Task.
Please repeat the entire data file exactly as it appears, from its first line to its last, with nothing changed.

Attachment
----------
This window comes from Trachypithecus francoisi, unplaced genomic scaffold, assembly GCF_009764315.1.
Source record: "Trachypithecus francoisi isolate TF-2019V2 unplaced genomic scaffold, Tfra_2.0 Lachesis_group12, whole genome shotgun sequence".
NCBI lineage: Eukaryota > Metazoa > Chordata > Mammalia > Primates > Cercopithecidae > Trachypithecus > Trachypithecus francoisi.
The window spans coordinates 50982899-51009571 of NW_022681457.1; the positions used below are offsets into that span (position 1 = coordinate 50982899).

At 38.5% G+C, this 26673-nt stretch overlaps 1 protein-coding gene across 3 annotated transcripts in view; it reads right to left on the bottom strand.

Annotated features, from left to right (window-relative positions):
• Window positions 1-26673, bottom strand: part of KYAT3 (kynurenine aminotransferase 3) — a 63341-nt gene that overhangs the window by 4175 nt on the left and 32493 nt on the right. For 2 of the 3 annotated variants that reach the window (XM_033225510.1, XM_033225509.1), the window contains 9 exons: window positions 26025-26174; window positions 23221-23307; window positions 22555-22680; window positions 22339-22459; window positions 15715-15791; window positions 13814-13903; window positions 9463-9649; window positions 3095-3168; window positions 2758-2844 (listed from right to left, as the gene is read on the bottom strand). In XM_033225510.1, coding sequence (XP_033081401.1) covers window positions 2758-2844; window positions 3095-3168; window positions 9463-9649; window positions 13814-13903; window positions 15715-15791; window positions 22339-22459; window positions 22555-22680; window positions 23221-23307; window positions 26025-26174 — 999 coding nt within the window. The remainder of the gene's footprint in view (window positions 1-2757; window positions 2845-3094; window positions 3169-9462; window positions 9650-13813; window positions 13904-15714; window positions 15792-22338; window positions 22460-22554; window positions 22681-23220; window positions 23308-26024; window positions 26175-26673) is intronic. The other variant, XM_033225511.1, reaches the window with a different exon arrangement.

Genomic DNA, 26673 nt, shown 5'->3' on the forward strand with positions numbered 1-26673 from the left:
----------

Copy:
This window comes from Trachypithecus francoisi, unplaced genomic scaffold, assembly GCF_009764315.1.
Source record: "Trachypithecus francoisi isolate TF-2019V2 unplaced genomic scaffold, Tfra_2.0 Lachesis_group12, whole genome shotgun sequence".
NCBI lineage: Eukaryota > Metazoa > Chordata > Mammalia > Primates > Cercopithecidae > Trachypithecus > Trachypithecus francoisi.
The window spans coordinates 50982899-51009571 of NW_022681457.1; the positions used below are offsets into that span (position 1 = coordinate 50982899).

At 38.5% G+C, this 26673-nt stretch overlaps 1 protein-coding gene across 3 annotated transcripts in view; it reads right to left on the bottom strand.

Annotated features, from left to right (window-relative positions):
• Window positions 1-26673, bottom strand: part of KYAT3 (kynurenine aminotransferase 3) — a 63341-nt gene that overhangs the window by 4175 nt on the left and 32493 nt on the right. For 2 of the 3 annotated variants that reach the window (XM_033225510.1, XM_033225509.1), the window contains 9 exons: window positions 26025-26174; window positions 23221-23307; window positions 22555-22680; window positions 22339-22459; window positions 15715-15791; window positions 13814-13903; window positions 9463-9649; window positions 3095-3168; window positions 2758-2844 (listed from right to left, as the gene is read on the bottom strand). In XM_033225510.1, coding sequence (XP_033081401.1) covers window positions 2758-2844; window positions 3095-3168; window positions 9463-9649; window positions 13814-13903; window positions 15715-15791; window positions 22339-22459; window positions 22555-22680; window positions 23221-23307; window positions 26025-26174 — 999 coding nt within the window. The remainder of the gene's footprint in view (window positions 1-2757; window positions 2845-3094; window positions 3169-9462; window positions 9650-13813; window positions 13904-15714; window positions 15792-22338; window positions 22460-22554; window positions 22681-23220; window positions 23308-26024; window positions 26175-26673) is intronic. The other variant, XM_033225511.1, reaches the window with a different exon arrangement.

Genomic DNA, 26673 nt, shown 5'->3' on the forward strand with positions numbered 1-26673 from the left: